This morning, BuskNY is at the Music Under New York auditions, pointing out the negative effects that MUNY’s banners have on freelance musicians who give over 90% of all subway performances.
If you’re stopping by, please check in with us. Our Press Release follows:
FOR IMMEDIATE RELEASE
Matthew Christian – firstname.lastname@example.org
Adam Walsh – email@example.com
SUBWAY PERFORMERS DECRY AUDITION,
PROTEST WRONGFUL ARREST
Since 1985, subway music has been constitutionally protected in the New York City subway – and from
1987 on, MTA rules have specifically authorized artistic performance for the general public. Still, on
Tuesday, May 19, the MTA will hold auditions to provide banners to a select few musicians – a practice
that has come under increasing scrutiny for its tendency to place the city’s freelance performers at risk
for wrongful ejection, ticketing, and arrest.
Music Under New York, the MTA program that manages the promotional performance program,
provides a visible public face of performing arts in the subway; past internal MTA reports have lauded
its contribution to MTA approval ratings. Yet, subway performance advocacy organization BuskNY
notes, over 90% of all performances are given by freelancers – while MUNY performers provide,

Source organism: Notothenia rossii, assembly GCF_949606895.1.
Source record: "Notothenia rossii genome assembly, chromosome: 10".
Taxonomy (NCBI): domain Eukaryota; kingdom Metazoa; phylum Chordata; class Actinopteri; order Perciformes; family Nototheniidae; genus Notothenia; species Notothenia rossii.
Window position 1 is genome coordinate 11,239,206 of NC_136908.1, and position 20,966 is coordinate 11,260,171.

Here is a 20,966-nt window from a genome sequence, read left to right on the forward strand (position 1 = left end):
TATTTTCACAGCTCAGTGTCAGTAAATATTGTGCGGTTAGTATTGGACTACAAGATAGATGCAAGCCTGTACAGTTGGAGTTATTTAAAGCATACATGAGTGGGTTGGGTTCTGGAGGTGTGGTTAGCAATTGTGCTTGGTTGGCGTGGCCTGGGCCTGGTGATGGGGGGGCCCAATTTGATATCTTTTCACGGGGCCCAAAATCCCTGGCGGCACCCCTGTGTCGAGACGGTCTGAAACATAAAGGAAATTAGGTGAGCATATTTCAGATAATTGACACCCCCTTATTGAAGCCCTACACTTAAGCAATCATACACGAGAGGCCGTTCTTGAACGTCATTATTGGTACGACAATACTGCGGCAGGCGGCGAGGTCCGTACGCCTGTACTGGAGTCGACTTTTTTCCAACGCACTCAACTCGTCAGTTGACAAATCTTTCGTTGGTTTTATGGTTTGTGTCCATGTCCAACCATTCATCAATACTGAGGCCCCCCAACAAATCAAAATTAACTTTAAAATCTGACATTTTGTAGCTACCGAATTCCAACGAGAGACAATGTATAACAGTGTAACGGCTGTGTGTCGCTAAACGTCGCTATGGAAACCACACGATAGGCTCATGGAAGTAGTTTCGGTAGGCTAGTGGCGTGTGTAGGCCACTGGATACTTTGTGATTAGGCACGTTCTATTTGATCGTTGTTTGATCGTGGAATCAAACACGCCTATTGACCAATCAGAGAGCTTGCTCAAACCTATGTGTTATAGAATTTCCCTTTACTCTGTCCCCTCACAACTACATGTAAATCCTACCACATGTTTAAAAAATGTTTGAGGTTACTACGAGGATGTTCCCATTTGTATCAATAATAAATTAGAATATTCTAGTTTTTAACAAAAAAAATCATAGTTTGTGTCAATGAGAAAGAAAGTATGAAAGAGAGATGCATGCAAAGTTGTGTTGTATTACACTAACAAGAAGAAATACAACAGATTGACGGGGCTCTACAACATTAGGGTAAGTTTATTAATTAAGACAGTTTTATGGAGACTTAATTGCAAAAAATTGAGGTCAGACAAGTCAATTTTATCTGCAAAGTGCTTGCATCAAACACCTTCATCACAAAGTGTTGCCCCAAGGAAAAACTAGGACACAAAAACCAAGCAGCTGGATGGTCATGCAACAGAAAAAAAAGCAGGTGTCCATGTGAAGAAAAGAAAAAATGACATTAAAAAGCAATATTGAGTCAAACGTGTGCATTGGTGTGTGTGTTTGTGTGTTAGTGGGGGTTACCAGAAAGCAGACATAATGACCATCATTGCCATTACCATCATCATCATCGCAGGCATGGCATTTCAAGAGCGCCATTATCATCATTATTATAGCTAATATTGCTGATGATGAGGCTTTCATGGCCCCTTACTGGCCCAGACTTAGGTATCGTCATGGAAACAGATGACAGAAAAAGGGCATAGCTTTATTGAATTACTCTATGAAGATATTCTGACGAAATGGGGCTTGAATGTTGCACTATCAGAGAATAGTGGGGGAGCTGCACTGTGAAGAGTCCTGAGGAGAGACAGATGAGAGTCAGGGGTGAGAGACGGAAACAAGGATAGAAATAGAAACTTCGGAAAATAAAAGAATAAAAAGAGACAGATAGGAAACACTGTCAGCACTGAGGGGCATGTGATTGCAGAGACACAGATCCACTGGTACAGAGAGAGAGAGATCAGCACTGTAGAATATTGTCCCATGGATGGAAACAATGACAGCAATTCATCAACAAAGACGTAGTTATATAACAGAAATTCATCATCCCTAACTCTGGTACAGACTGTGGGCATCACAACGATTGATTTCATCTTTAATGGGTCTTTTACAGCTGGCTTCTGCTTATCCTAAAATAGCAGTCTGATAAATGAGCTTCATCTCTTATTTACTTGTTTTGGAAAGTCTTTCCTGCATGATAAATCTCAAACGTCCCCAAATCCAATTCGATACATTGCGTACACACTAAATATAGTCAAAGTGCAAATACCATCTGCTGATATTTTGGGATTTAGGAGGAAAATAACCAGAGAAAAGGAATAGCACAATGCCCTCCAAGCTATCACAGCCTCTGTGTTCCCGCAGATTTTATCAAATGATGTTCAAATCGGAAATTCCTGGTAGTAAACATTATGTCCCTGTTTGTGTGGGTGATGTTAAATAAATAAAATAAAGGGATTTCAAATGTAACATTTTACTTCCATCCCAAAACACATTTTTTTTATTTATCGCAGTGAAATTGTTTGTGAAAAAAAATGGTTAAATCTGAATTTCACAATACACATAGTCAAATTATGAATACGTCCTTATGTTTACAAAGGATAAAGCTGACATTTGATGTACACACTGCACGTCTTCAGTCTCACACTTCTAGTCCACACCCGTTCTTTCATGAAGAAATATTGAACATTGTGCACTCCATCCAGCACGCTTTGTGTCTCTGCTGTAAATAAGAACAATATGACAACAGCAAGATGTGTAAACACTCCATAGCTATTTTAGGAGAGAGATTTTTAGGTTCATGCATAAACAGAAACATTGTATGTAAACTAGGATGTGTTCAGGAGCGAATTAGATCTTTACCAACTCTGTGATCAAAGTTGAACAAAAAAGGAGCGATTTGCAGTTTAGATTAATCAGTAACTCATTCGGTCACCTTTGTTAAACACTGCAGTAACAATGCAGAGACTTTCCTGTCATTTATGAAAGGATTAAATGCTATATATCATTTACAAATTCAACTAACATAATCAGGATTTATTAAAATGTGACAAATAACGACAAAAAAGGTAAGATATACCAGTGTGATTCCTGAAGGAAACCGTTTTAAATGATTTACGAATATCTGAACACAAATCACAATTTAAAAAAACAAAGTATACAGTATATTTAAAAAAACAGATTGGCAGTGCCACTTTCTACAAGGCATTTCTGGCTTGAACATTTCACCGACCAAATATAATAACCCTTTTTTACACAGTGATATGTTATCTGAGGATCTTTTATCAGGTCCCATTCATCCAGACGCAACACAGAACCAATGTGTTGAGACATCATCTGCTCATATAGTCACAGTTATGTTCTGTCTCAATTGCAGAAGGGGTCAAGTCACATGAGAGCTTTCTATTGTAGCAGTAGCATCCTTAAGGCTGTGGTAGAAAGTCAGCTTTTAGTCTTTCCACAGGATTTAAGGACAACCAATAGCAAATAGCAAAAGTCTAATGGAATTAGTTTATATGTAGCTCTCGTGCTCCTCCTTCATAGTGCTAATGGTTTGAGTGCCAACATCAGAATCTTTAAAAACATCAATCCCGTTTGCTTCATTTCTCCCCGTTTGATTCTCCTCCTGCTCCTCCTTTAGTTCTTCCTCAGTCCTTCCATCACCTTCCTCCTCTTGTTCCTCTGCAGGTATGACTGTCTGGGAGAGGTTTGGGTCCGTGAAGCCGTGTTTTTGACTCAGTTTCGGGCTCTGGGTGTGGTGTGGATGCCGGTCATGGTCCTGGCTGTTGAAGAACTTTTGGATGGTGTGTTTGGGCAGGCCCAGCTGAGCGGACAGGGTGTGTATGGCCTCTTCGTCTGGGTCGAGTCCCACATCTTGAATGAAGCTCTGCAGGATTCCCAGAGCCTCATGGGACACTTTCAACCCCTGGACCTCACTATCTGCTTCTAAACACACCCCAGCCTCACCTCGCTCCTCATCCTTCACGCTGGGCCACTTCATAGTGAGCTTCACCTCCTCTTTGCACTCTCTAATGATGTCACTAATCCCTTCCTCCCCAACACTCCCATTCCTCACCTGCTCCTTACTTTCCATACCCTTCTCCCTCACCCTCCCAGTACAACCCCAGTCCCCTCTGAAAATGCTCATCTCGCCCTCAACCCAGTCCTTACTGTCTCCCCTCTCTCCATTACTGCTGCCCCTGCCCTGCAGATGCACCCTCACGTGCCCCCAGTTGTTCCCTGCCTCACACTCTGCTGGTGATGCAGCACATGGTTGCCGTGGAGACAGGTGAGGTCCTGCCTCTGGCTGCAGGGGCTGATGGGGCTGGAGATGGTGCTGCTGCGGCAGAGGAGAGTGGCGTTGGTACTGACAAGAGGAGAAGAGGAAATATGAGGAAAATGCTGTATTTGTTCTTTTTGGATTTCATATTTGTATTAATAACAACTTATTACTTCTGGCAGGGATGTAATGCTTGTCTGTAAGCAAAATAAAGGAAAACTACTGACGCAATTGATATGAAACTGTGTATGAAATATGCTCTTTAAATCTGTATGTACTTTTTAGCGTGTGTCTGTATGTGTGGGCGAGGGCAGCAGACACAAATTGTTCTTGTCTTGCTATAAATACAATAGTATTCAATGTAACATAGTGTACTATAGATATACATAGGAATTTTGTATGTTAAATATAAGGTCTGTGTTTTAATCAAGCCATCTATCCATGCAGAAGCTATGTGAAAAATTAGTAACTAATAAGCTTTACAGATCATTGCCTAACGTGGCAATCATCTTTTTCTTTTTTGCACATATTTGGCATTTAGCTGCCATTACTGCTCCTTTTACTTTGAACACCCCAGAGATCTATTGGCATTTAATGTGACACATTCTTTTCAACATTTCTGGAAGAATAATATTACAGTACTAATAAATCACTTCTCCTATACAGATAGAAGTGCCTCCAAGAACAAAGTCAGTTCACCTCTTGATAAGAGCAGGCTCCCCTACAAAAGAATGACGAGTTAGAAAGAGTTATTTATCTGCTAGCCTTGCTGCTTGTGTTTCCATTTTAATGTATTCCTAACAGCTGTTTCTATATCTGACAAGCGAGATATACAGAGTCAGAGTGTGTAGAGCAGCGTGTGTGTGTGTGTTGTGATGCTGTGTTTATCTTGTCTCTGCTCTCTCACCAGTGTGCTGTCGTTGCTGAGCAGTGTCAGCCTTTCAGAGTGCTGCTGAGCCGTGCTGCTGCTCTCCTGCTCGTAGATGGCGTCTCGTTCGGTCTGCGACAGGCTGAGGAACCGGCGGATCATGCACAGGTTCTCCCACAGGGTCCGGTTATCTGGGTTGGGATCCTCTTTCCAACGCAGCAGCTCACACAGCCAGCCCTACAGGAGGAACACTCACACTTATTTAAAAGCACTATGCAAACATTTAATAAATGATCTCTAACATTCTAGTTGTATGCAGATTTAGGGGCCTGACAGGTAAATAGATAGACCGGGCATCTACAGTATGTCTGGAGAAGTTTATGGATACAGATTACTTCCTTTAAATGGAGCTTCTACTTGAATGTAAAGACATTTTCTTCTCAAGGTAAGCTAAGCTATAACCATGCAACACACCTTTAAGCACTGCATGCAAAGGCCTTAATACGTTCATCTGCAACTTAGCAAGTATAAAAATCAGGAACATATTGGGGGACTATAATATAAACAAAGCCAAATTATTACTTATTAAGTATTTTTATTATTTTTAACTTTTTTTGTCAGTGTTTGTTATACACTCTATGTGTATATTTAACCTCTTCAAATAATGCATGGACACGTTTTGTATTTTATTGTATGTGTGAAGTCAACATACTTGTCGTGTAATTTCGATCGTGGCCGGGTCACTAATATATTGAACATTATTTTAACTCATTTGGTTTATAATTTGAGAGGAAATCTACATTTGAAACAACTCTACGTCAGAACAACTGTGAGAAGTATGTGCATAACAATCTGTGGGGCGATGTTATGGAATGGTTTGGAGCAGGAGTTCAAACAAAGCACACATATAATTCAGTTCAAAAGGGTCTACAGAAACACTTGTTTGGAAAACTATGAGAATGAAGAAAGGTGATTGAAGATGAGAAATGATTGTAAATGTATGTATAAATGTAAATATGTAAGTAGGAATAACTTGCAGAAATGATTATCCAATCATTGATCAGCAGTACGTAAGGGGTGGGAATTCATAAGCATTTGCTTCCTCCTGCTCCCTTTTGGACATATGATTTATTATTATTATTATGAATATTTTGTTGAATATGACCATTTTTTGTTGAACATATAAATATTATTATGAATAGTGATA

according to the MTA website, a tiny fraction of all live music, with a mere 20 performances daily.
Worse, advocates say, freelance performers are negatively impacted by the mistaken impression that
MUNY membership is a legal requirement to perform. Many freelancers receive tickets or are ejected
from the stations where they perform; according to BuskNY, its data shows this type of harassment
particularly affecting Black and Latino performers, as well as musicians with disabilities.
In one much-publicized case, singer and guitarist Andrew Kalleen was arrested in the fall of October
2014 when a police officer, apparently referring to MUNY’s promotional banners, mistakenly claimed
that Kalleen needed a “permit” to perform in the Metropolitan Avenue “G” station. (According to
freelance performers, MUNY’s promotional banners are widely referred to as “permits” by police and
by MUNY members).
Freelance performers credit this inaccuracy as the cause of many arrests, and say MUNY has done little
to clarify the situation. “Every year, MUNY’s auditions are covered by national media – and many
reports claim, mistakenly, that MUNY membership is a legal requirement, or that MUNY provides a
‘permit’ to perform,” says Matthew Christian, co-founder of BuskNY.
Christian adds that MUNY’s promotional materials and website make no mention of the law permitting
public performances, leading police and media to believe MUNY is a legal requirement. For its part,
MUNY has refused meetings with freelance musicians – and this year, advocates’ permit to distribute
flyers outside of the MUNY audition was denied. In 2015, it seems, the fight for performers’ rights